Limitations and exceptions to copyright
Limitations and exceptions to copyright are provisions, in local copyright law or Berne Convention, which allow for copyrighted works to be used without a license from the copyright owner.- Limitations and exceptions to copyright
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Type of intellectual property that gives its owner the exclusive right to copy, distribute, adapt, display, and perform a creative work, usually for a limited time.
A copyright is subject to limitations based on public interest considerations, such as the fair use doctrine in the United States.
International legal agreement between all the member nations of the World Trade Organization (WTO).
National exceptions to copyright (such as "fair use" in the United States) are constrained by the Berne three-step test.
The public domain consists of all the creative work to which no exclusive intellectual property rights apply.
However, the usage of the term public domain can be more granular, including for example uses of works in copyright permitted by copyright exceptions.
Doctrine in United States law that permits limited use of copyrighted material without having to first acquire permission from the copyright holder.
Although related, the limitations and exceptions to copyright for teaching and library archiving in the U.S. are located in a different section of the statute.
Fair dealing is a limitation and exception to the exclusive right granted by copyright law to the author of a creative work.
Intended as a statement of how copyright policy could be constructed in the Internet Age.
The declaration has been written by a group from political party "European People's Party (EPP)" The Declaration focuses on both the exclusive rights and the limitations and exceptions to existing copyright rulings and standards.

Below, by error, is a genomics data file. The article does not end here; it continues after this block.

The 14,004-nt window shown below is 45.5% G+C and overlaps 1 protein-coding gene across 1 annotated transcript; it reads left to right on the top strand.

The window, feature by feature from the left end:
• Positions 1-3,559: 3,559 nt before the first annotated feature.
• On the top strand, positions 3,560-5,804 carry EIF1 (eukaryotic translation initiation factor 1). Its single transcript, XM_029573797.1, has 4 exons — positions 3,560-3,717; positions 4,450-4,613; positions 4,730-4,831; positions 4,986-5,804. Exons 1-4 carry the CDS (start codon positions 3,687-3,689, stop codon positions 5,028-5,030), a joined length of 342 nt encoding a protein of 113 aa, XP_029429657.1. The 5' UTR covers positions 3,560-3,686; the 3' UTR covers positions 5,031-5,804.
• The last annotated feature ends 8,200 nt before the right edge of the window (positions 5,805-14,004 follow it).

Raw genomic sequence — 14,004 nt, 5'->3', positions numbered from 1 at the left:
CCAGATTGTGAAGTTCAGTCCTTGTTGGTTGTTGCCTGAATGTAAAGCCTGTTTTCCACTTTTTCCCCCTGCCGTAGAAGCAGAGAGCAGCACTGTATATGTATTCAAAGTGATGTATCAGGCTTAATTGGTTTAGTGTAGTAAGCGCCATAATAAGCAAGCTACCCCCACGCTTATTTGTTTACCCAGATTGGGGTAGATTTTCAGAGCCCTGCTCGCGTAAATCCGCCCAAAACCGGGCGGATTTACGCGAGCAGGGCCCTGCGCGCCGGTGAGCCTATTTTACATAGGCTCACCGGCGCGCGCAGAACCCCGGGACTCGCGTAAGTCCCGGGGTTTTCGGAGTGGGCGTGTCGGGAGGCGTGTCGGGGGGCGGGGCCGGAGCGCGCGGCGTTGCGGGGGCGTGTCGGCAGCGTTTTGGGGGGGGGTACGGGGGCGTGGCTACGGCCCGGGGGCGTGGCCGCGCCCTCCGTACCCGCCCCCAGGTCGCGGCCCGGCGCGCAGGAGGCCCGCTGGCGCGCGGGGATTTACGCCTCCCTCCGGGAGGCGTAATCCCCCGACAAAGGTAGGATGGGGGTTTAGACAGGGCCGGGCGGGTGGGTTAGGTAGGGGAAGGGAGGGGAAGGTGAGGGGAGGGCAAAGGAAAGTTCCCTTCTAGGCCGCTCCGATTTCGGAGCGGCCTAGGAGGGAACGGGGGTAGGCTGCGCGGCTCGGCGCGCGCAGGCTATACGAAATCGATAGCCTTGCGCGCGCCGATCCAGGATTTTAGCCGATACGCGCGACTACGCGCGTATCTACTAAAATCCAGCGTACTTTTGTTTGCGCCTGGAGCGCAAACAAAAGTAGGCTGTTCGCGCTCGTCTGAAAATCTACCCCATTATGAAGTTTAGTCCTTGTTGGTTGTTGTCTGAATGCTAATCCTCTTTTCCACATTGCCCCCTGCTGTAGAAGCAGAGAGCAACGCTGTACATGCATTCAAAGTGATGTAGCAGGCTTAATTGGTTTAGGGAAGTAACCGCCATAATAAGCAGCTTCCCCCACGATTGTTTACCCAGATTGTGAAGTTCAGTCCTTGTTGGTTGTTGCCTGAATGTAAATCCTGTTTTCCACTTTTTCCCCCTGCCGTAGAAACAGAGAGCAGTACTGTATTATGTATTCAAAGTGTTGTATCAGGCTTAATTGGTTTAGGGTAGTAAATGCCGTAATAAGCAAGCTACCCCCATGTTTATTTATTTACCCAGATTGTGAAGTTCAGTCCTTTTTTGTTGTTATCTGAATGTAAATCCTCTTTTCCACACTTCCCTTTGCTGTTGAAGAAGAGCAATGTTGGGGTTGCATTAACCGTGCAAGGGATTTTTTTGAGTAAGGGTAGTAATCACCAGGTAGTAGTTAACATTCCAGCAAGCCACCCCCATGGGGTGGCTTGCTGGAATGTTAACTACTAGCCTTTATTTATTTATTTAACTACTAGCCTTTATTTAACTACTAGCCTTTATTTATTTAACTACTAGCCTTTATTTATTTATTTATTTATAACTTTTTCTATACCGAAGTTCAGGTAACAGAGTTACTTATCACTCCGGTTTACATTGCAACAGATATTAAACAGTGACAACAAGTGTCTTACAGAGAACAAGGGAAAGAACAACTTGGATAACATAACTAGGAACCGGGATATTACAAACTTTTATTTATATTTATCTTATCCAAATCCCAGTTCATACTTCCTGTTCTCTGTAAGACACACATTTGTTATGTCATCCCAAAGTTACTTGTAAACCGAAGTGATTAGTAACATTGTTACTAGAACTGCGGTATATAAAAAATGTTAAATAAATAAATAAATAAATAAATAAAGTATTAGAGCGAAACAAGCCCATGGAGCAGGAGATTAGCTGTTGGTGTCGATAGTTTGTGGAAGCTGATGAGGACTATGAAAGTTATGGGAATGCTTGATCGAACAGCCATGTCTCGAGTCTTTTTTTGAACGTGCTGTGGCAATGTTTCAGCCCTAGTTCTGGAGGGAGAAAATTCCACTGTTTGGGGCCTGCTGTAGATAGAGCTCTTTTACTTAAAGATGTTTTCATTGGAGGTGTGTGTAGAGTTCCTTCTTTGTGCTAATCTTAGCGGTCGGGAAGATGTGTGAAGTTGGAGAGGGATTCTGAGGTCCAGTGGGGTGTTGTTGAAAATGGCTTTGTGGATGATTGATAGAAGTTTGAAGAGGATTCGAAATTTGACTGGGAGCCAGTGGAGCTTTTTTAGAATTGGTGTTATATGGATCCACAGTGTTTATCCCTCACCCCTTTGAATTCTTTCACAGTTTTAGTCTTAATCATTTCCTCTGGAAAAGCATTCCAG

Clause that is included in several international treaties on intellectual property.
Signatories of those treaties agree to standardize possible limitations and exceptions to exclusive rights under their respective national copyright laws.
Use of works protected by copyright without permission for a usage where such permission is required, thereby infringing certain exclusive rights granted to the copyright holder, such as the right to reproduce, distribute, display or perform the protected work, or to make derivative works.
The laws implementing these limitations and exceptions for uses that would otherwise be infringing broadly fall into the categories of either fair use or fair dealing.
Creative work designed to imitate, comment on, and/or make fun of its subject by means of satiric or ironic imitation.
Although a parody can be considered a derivative work of a pre-existing, copyrighted work, some countries have ruled that parodies can fall under copyright limitations such as fair dealing, or otherwise have fair dealing laws that include parody in their scope.
Right to quote or right of quotation or quotation right is one of the copyright exceptions provided by the Berne Convention, article 10: "It shall be permissible to make quotations ... provided that their making is compatible with fair practice, and their extent does not exceed that justified by the purpose".